Quentin noted that he does not support Macron’s intervention to send weapons to Ukraine, as the French government has a long record of fueling bloody conflicts this way. “France has sold a lot of weapons … it was put on trial because of the weapons it sold that went to the war in Yemen,” he said.
He added that the struggle against Macron’s cuts is not over and even that it will intensify as Macron brings in further austerity measures rejected by the French people: “When he does his cuts to welfare spending, it’s going to get ugly, like when he does his law on immigration.”
Guillaume concluded, “We have to say no to the reform, no to this method of government. We are here to defend democracy; that is why we are here.”
The WSWS also spoke to Kevin and Céline, a delivery and logistics worker who joined the 2018-2019 “yellow vest” protests against social inequality during Macron’s first term in office.
Asked why she was coming out to protest on May Day, Céline denounced Macron’s pension cuts. “I’m not 30 years old yet, and I’ve injured my left arm, it has lost 80 percent of its function. If they tell me to work until I am 64, it will simply be impossible. They are sending people to their deaths.”
She emphasized that the movement against Macron is not dying down after the adoption of the law, as political anger is mounting, and the unelected Constitutional Council has no legitimacy to impose the cuts. “I saw the yellow vests,” Céline said, “and this is bringing people together even more. It is a measure that affects everyone. When I talk to people, absolutely everyone is in agreement: We do not want this law. … And the Constitutional Council, it is just a rest home for political retirees.”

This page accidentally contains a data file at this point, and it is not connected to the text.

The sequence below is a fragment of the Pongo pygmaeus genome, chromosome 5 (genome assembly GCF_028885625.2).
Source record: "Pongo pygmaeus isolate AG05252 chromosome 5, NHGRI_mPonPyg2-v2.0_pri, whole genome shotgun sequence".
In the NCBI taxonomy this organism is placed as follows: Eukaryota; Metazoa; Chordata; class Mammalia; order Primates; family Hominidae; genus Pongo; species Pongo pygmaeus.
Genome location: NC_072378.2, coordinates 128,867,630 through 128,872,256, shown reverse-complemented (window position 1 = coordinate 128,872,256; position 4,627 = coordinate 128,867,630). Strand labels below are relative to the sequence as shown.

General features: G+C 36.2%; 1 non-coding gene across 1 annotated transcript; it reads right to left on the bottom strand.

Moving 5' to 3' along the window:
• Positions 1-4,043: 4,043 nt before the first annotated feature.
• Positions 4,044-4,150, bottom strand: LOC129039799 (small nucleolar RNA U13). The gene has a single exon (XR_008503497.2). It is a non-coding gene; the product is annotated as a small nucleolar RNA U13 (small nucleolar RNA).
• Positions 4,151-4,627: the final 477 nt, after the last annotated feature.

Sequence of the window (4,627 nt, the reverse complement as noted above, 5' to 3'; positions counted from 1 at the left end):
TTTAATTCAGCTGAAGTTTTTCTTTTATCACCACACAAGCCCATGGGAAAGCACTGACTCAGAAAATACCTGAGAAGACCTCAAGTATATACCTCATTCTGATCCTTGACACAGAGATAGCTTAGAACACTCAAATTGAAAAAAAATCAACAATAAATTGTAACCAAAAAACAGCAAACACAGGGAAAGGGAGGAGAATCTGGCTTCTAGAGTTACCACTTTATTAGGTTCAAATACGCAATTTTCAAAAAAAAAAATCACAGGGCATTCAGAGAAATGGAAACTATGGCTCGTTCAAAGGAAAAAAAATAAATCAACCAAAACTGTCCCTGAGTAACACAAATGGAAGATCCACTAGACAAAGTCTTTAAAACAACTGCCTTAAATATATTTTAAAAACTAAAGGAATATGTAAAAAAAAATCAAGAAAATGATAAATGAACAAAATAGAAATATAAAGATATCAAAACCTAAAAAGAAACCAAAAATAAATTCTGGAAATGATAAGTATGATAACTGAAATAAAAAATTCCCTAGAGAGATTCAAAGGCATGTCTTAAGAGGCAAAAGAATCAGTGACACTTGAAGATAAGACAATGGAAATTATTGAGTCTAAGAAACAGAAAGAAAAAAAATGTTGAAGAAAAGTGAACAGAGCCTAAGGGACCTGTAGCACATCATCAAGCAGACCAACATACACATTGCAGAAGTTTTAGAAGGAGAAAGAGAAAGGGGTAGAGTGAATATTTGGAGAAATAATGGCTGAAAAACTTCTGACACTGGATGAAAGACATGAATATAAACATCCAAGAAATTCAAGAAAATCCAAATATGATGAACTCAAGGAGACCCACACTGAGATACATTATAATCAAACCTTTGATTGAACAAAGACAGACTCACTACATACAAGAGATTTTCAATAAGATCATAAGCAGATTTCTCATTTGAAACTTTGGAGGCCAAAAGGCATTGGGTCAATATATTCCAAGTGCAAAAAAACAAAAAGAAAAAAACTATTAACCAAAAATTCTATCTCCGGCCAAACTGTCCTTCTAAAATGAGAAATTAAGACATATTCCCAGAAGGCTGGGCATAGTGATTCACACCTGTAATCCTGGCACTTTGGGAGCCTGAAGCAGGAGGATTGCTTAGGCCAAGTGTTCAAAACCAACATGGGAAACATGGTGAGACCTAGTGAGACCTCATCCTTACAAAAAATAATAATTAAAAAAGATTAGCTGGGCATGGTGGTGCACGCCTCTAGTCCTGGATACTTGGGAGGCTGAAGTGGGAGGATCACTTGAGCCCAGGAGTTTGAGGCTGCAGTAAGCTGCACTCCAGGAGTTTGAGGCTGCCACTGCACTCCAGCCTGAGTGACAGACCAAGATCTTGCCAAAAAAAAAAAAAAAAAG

She emphasized her opposition to the ongoing NATO escalation of the war with Russia in Ukraine. “Workers have no interest in this,” she said. “Who will serve as cannon fodder? It won’t be Macron or Putin. It’s always the same people who do the dying.”
Céline emphasized that what is taking place is a collapse of French democracy, as the government and the banks work systematically to seal off any possibility for the population to force state policy to align itself even vaguely with public opinion.
She said, “We try to use democratic methods, Macron rams the cuts through without a vote. We tell ourselves we have the Constitutional Council, but then it validates the cuts anyway. We protest in the streets, the police beat us up, and no one listens to us. What are we supposed to do? The most serious thing is that you can protest, try to change things at the ballot box, but there is no way to get our message through.”
In France, across Europe and beyond, workers face capitalist governments that are entirely impervious to their demands for an end to austerity and war. The union bureaucracies’ attempts to calm the situation by appealing for “mediation” with Macron have proven utterly futile, from the standpoint of the working class, and reactionary. There is nothing to negotiate with Macron, who has dispensed with the fiction that he governs based on the consent of the governed. The working class is engaged in a political struggle against the capitalist state whose revolutionary implications are evermore apparent.
The working class is compelled to take the struggle out of the hands of the union bureaucracies, who are negotiating with Macron, when two-thirds of the French people support a general strike to halt the economy. By negotiating with Macron instead of working to bring down his government, the union bureaucracies themselves are trampling on the will of the working class.
The way forward is to build independent rank-and-file organizations of struggle, fighting to mobilize the mounting political anger in the working class into a movement for a general strike to bring down Macron, repeal his illegitimate cuts and link the struggles in France to an international movement in the working class against austerity and war, and for socialism.